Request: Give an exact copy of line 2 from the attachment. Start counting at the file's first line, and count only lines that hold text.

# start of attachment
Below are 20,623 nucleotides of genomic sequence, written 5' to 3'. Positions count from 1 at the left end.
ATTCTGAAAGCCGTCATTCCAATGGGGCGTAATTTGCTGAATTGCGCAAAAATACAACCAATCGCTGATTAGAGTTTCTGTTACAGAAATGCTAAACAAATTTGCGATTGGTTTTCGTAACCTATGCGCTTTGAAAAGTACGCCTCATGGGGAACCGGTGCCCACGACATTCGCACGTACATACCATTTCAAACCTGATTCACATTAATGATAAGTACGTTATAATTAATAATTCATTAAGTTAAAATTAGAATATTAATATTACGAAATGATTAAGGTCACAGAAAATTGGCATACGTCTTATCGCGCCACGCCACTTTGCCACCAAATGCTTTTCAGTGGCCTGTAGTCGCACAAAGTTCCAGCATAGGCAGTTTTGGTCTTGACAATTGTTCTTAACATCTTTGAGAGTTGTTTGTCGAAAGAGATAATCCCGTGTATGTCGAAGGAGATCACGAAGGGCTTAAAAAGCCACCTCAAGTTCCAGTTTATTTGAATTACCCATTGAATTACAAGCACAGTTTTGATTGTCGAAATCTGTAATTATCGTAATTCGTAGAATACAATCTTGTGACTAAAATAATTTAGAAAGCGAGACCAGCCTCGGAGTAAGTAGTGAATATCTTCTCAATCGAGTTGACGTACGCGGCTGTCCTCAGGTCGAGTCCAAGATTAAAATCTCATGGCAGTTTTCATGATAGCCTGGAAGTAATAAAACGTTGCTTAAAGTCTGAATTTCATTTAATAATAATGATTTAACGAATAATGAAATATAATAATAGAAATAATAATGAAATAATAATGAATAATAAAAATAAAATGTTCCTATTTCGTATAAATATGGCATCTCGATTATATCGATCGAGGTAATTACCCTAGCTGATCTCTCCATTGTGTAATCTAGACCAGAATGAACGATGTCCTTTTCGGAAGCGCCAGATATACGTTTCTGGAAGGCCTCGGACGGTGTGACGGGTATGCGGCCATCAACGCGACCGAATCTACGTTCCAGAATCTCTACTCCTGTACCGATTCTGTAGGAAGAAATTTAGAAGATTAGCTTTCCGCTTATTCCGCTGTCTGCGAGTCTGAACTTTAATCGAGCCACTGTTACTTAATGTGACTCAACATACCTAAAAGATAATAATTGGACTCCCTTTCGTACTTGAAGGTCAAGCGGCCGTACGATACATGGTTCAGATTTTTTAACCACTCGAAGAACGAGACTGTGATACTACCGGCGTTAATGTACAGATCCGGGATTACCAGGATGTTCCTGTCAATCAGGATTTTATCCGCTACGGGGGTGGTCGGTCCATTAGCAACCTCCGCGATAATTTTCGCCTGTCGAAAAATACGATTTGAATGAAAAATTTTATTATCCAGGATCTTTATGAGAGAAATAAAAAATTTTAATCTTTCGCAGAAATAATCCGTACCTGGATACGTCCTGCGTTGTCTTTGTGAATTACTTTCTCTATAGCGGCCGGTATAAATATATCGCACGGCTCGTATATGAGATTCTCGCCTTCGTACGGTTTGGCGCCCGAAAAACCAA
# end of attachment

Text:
ATTCTGAAAGCCGTCATTCCAATGGGGCGTAATTTGCTGAATTGCGCAAAAATACAACCAATCGCTGATTAGAGTTTCTGTTACAGAAATGCTAAACAAATTTGCGATTGGTTTTCGTAACCTATGCGCTTTGAAAAGTACGCCTCATGGGGAACCGGTGCCCACGACATTCGCACGTACATACCATTTCAAACCTGATTCACATTAATGATAAGTACGTTATAATTAATAATTCATTAAGTTAAAATTAGAATATTAATATTACGAAATGATTAAGGTCACAGAAAATTGGCATACGTCTTATCGCGCCACGCCACTTTGCCACCAAATGCTTTTCAGTGGCCTGTAGTCGCACAAAGTTCCAGCATAGGCAGTTTTGGTCTTGACAATTGTTCTTAACATCTTTGAGAGTTGTTTGTCGAAAGAGATAATCCCGTGTATGTCGAAGGAGATCACGAAGGGCTTAAAAAGCCACCTCAAGTTCCAGTTTATTTGAATTACCCATTGAATTACAAGCACAGTTTTGATTGTCGAAATCTGTAATTATCGTAATTCGTAGAATACAATCTTGTGACTAAAATAATTTAGAAAGCGAGACCAGCCTCGGAGTAAGTAGTGAATATCTTCTCAATCGAGTTGACGTACGCGGCTGTCCTCAGGTCGAGTCCAAGATTAAAATCTCATGGCAGTTTTCATGATAGCCTGGAAGTAATAAAACGTTGCTTAAAGTCTGAATTTCATTTAATAATAATGATTTAACGAATAATGAAATATAATAATAGAAATAATAATGAAATAATAATGAATAATAAAAATAAAATGTTCCTATTTCGTATAAATATGGCATCTCGATTATATCGATCGAGGTAATTACCCTAGCTGATCTCTCCATTGTGTAATCTAGACCAGAATGAACGATGTCCTTTTCGGAAGCGCCAGATATACGTTTCTGGAAGGCCTCGGACGGTGTGACGGGTATGCGGCCATCAACGCGACCGAATCTACGTTCCAGAATCTCTACTCCTGTACCGATTCTGTAGGAAGAAATTTAGAAGATTAGCTTTCCGCTTATTCCGCTGTCTGCGAGTCTGAACTTTAATCGAGCCACTGTTACTTAATGTGACTCAACATACCTAAAAGATAATAATTGGACTCCCTTTCGTACTTGAAGGTCAAGCGGCCGTACGATACATGGTTCAGATTTTTTAACCACTCGAAGAACGAGACTGTGATACTACCGGCGTTAATGTACAGATCCGGGATTACCAGGATGTTCCTGTCAATCAGGATTTTATCCGCTACGGGGGTGGTCGGTCCATTAGCAACCTCCGCGATAATTTTCGCCTGTCGAAAAATACGATTTGAATGAAAAATTTTATTATCCAGGATCTTTATGAGAGAAATAAAAAATTTTAATCTTTCGCAGAAATAATCCGTACCTGGATACGTCCTGCGTTGTCTTTGTGAATTACTTTCTCTATAGCGGCCGGTATAAATATATCGCACGGCTCGTATATGAGATTCTCGCCTTCGTACGGTTTGGCGCCCGAAAAACCAA